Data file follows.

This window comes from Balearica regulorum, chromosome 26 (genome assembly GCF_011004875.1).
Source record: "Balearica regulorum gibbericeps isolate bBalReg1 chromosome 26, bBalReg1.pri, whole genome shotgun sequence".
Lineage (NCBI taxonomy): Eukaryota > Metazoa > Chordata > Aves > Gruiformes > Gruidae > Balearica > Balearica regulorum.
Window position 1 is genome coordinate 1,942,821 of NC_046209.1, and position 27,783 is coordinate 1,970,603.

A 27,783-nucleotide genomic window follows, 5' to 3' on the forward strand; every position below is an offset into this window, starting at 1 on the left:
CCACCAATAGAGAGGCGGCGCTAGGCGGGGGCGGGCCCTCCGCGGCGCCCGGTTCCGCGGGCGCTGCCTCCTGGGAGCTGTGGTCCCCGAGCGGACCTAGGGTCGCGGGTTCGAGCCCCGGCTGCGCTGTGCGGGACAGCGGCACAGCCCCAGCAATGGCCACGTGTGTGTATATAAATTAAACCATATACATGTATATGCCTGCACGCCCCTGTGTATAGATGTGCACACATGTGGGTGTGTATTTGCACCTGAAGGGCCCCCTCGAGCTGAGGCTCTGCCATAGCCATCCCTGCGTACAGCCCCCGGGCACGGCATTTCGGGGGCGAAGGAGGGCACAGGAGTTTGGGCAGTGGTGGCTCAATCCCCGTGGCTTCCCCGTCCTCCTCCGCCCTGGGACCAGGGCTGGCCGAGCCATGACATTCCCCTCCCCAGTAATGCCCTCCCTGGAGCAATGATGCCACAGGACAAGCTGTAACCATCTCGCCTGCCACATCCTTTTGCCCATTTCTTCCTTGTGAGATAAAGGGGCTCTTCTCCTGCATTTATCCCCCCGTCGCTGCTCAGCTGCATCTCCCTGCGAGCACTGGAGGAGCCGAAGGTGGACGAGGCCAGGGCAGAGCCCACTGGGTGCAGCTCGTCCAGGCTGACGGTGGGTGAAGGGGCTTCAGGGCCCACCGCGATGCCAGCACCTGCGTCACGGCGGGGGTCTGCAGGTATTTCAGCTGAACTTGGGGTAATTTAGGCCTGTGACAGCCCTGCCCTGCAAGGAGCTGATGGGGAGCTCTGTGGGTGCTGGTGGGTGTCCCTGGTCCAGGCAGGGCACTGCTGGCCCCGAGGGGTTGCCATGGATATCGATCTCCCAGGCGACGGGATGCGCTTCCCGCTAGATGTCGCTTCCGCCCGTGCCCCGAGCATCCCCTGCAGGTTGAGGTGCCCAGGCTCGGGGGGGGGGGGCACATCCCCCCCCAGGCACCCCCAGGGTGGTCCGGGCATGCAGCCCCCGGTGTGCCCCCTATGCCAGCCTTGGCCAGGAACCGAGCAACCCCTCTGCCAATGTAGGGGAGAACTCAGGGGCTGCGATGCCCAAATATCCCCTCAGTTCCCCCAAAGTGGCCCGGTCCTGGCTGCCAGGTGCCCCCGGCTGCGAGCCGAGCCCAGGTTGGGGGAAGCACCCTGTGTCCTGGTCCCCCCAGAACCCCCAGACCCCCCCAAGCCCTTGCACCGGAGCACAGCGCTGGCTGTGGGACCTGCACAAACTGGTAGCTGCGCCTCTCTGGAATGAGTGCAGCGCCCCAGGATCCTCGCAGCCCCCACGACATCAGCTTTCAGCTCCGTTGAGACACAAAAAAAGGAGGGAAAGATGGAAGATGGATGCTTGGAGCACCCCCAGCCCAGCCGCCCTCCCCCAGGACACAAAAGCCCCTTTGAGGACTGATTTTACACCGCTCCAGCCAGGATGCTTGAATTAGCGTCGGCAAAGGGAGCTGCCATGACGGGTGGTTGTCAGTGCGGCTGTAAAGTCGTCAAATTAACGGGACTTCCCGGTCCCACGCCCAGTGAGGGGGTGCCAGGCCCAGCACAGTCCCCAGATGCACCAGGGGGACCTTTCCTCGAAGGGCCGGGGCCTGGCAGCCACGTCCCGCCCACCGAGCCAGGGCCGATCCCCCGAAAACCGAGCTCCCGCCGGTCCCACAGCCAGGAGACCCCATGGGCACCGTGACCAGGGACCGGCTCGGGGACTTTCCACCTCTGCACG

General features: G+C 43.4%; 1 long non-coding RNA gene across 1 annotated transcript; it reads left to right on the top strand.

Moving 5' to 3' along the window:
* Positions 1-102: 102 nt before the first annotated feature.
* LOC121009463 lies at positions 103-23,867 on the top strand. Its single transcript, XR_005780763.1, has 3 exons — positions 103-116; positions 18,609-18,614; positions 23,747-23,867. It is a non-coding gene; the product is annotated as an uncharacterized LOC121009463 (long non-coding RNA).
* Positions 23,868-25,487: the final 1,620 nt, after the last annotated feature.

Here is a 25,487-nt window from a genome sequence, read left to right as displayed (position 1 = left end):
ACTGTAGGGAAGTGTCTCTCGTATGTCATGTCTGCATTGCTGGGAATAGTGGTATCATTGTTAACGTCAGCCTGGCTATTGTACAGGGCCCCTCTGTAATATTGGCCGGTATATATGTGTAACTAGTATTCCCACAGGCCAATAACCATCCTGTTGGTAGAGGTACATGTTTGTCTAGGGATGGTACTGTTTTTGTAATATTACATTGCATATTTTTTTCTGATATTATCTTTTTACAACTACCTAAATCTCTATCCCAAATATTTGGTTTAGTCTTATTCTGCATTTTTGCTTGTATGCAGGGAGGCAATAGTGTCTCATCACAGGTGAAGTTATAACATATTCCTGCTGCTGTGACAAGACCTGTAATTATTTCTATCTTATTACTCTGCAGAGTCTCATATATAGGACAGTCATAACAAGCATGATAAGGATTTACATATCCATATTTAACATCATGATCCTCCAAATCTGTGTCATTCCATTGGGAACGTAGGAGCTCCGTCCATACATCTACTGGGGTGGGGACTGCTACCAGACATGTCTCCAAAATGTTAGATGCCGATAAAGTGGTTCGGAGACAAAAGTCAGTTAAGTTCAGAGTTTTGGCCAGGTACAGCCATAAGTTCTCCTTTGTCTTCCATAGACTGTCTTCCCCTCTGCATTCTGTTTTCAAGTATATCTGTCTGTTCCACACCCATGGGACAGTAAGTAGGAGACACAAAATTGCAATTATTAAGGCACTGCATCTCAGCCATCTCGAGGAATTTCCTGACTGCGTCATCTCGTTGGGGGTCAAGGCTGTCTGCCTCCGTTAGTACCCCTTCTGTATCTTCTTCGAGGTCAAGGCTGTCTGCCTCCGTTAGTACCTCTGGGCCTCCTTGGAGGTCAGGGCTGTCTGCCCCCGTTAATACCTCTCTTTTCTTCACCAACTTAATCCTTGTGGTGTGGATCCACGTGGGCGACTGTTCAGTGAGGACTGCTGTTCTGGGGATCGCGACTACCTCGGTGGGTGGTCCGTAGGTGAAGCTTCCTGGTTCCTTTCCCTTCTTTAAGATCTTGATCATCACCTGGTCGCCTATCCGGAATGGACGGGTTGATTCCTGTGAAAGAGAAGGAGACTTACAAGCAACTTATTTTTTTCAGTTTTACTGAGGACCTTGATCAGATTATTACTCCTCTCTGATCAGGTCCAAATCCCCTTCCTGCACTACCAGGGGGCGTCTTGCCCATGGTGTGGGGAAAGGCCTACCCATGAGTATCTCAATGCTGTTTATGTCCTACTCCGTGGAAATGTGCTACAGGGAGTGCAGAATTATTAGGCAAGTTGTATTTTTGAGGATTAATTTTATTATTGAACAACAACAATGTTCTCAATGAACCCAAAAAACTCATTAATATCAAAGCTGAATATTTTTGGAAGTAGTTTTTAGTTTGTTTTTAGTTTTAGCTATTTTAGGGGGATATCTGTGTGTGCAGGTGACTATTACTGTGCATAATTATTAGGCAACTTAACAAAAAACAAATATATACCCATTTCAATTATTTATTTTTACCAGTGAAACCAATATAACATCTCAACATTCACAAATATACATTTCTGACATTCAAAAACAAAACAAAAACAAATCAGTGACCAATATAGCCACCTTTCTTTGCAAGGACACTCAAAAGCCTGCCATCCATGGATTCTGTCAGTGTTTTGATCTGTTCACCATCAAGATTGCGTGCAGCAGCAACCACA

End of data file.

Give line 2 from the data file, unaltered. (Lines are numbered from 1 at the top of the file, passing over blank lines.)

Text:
Source record: "Balearica regulorum gibbericeps isolate bBalReg1 chromosome 26, bBalReg1.pri, whole genome shotgun sequence".